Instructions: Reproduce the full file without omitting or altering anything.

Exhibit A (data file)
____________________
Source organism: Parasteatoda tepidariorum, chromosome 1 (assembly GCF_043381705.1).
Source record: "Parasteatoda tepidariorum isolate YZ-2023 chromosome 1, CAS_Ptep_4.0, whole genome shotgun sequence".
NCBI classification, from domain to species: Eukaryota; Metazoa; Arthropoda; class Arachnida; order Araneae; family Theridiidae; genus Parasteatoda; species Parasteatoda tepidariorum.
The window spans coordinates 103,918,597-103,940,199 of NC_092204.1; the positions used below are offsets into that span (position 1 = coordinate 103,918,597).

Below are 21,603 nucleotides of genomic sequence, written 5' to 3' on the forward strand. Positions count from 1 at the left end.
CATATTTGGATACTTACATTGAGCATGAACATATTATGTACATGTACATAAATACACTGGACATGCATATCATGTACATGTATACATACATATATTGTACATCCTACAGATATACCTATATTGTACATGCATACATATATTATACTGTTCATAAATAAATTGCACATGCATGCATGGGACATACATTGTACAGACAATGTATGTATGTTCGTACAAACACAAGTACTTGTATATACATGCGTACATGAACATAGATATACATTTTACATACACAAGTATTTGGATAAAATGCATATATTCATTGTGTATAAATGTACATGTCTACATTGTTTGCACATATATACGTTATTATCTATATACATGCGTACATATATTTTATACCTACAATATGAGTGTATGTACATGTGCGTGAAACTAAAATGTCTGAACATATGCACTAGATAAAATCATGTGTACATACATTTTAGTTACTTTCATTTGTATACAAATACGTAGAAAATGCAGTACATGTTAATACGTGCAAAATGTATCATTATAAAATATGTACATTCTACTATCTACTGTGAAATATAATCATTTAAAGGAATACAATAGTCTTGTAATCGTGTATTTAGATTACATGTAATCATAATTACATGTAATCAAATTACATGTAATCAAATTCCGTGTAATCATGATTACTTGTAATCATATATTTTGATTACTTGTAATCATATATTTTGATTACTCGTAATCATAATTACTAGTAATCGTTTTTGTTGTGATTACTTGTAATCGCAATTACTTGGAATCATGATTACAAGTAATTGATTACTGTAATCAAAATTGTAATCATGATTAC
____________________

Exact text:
Source organism: Parasteatoda tepidariorum, chromosome 1 (assembly GCF_043381705.1).
Source record: "Parasteatoda tepidariorum isolate YZ-2023 chromosome 1, CAS_Ptep_4.0, whole genome shotgun sequence".
NCBI classification, from domain to species: Eukaryota; Metazoa; Arthropoda; class Arachnida; order Araneae; family Theridiidae; genus Parasteatoda; species Parasteatoda tepidariorum.
The window spans coordinates 103,918,597-103,940,199 of NC_092204.1; the positions used below are offsets into that span (position 1 = coordinate 103,918,597).

Below are 21,603 nucleotides of genomic sequence, written 5' to 3' on the forward strand. Positions count from 1 at the left end.
CATATTTGGATACTTACATTGAGCATGAACATATTATGTACATGTACATAAATACACTGGACATGCATATCATGTACATGTATACATACATATATTGTACATCCTACAGATATACCTATATTGTACATGCATACATATATTATACTGTTCATAAATAAATTGCACATGCATGCATGGGACATACATTGTACAGACAATGTATGTATGTTCGTACAAACACAAGTACTTGTATATACATGCGTACATGAACATAGATATACATTTTACATACACAAGTATTTGGATAAAATGCATATATTCATTGTGTATAAATGTACATGTCTACATTGTTTGCACATATATACGTTATTATCTATATACATGCGTACATATATTTTATACCTACAATATGAGTGTATGTACATGTGCGTGAAACTAAAATGTCTGAACATATGCACTAGATAAAATCATGTGTACATACATTTTAGTTACTTTCATTTGTATACAAATACGTAGAAAATGCAGTACATGTTAATACGTGCAAAATGTATCATTATAAAATATGTACATTCTACTATCTACTGTGAAATATAATCATTTAAAGGAATACAATAGTCTTGTAATCGTGTATTTAGATTACATGTAATCATAATTACATGTAATCAAATTACATGTAATCAAATTCCGTGTAATCATGATTACTTGTAATCATATATTTTGATTACTTGTAATCATATATTTTGATTACTCGTAATCATAATTACTAGTAATCGTTTTTGTTGTGATTACTTGTAATCGCAATTACTTGGAATCATGATTACAAGTAATTGATTACTGTAATCAAAATTGTAATCATGATTAC